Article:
Diss is attractive Norfolk market town with a number of fine Georgian and half-timbered buildings. The historic settlement is located in the Waveney Valley, on a low hill above a prominent lake called 'The Mere', providing a pleasant outlook and a haven for wildfowl.
Diss Mere © Travel About Britain
At the centre of the town is a sloping market place, surrounded by a number of fine old buildings, many of which are timber-framed. Overlooking the market is the imposing parish church of St Mary's, its tower dating from 1300. Leading off are a number of narrow winding streets with an attractive mixture of Tudor, Georgian and Victorian architecture. A traditional street market is held on Fridays.
The town, a conservation area and regular winner of the Best Kept Market Town in Norfolk, has a wide variety of independent shops and a good number of cafes, restaurants and eateries. Specialist shops can be found in the 'yards', just off St Nicholas Street.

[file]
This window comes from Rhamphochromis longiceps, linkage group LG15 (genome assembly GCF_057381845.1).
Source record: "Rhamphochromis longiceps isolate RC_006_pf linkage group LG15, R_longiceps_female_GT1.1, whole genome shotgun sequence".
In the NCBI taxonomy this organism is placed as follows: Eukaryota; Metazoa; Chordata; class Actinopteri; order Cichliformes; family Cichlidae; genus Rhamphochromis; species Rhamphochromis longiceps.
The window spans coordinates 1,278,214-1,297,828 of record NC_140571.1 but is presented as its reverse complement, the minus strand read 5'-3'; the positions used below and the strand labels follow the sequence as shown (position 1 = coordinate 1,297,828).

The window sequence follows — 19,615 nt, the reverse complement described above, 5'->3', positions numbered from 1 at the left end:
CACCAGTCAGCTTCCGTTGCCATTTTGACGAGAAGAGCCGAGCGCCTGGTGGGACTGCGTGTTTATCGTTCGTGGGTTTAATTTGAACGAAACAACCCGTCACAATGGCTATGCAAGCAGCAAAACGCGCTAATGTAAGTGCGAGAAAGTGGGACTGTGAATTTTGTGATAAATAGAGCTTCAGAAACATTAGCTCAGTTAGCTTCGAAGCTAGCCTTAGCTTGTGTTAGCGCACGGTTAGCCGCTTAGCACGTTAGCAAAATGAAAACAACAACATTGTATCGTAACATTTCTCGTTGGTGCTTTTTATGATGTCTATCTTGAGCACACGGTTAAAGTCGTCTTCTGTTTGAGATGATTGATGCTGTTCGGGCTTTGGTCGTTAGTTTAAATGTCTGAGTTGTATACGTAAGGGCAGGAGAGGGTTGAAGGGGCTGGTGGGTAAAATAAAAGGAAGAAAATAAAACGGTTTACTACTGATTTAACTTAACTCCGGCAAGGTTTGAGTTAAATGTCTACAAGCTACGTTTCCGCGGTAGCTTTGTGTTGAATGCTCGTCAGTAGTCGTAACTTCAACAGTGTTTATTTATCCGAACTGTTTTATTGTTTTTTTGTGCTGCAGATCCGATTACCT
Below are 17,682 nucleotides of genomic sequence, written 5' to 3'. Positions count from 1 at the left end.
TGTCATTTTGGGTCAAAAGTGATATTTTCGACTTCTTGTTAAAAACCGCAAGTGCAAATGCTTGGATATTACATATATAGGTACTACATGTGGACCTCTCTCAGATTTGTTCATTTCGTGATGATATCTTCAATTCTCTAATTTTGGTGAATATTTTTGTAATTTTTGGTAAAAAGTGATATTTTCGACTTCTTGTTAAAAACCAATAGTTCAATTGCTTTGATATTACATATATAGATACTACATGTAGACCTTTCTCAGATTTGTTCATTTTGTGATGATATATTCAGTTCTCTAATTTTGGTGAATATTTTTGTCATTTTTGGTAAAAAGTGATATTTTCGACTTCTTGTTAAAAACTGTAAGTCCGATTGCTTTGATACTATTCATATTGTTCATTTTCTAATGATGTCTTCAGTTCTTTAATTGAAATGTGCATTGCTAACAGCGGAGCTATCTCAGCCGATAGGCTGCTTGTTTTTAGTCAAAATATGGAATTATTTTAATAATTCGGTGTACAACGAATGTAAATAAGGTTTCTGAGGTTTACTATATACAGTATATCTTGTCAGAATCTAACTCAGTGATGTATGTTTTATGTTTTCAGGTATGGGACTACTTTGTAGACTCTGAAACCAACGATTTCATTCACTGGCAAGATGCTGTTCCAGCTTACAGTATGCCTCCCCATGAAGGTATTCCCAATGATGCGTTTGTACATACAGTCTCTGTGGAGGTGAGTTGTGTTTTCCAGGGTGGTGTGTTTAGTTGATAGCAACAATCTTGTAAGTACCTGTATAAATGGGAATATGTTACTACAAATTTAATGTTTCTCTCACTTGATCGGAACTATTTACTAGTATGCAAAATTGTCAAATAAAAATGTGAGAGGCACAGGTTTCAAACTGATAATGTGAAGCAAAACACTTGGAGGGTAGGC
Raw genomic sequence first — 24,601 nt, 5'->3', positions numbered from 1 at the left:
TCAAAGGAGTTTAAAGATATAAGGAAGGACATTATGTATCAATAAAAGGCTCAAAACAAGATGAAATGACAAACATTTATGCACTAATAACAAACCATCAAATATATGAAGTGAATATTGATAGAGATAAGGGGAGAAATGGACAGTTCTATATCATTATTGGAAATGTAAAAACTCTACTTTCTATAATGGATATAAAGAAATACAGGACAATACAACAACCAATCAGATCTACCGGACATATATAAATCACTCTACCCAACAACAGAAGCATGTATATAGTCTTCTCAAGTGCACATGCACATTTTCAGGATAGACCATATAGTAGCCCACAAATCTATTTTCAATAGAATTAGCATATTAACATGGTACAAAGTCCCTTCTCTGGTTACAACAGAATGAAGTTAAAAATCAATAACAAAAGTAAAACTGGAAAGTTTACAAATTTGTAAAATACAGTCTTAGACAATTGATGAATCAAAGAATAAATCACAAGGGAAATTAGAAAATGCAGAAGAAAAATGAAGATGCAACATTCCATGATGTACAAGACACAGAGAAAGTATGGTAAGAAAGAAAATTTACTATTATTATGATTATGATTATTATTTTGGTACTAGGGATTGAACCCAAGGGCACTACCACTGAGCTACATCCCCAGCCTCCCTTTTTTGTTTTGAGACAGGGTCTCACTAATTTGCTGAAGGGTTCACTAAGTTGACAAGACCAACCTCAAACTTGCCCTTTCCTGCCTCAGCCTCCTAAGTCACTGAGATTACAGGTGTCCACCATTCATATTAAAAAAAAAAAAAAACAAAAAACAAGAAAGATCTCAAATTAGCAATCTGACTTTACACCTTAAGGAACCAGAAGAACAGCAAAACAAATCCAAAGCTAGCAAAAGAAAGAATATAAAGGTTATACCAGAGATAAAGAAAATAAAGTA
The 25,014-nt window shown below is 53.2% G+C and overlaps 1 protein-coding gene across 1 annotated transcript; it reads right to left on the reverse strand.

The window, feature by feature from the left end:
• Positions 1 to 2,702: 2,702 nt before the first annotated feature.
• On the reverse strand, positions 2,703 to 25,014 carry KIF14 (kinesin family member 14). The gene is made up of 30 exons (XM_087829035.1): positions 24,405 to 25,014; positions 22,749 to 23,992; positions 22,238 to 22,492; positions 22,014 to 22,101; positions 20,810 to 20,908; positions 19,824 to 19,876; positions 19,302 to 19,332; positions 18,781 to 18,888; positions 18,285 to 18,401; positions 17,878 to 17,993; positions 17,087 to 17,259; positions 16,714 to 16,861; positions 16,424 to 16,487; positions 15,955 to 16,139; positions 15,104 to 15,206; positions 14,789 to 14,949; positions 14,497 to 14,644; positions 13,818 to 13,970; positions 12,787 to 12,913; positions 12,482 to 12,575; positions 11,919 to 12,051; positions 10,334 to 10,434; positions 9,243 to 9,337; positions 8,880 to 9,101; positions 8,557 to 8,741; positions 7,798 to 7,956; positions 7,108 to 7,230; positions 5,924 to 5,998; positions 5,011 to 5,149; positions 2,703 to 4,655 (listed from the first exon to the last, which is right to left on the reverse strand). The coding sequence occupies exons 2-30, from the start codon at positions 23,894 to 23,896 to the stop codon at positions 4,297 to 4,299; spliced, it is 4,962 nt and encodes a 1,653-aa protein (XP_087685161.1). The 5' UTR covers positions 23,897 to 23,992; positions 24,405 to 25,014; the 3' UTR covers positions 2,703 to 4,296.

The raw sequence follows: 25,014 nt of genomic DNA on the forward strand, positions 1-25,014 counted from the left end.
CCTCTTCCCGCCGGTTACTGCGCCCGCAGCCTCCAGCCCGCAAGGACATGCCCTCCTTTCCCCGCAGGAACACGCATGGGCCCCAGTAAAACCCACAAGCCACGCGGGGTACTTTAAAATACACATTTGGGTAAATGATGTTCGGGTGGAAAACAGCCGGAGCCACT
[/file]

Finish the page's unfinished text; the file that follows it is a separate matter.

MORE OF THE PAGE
Diss Market Place © Travel About Britain
Several old inns include the King's Head, the former Dolphin Inn and the timber-framed Greyhound Inn. Opposite this is a house with a carved corner-post. Other buildings of note include the Corn Hall (1854) and Lacon's Maltings (1788), with large arches. In 1998 the Corn Hall ceased to trade as an exchange and was transformed into a theatre and community hub.
Diss Shambles (Museum) © TAB
The history of the town can be traced in the small local Museum, which contains a fascinating collection of artifacts, charting the town's prosperity throughout the ages. The museum is located in a building called 'The Shambles' with a cast-iron veranda - formerly a row of Victorian shops. Exhibits cover the themes of art, history and local archaeology.
Diss, an old Anglo-Saxon word meaning "standing water", is derived from the six acre lake (Mere) below it. A public park beside the Mere is an attractive place to spend a few peaceful hours at any time of year.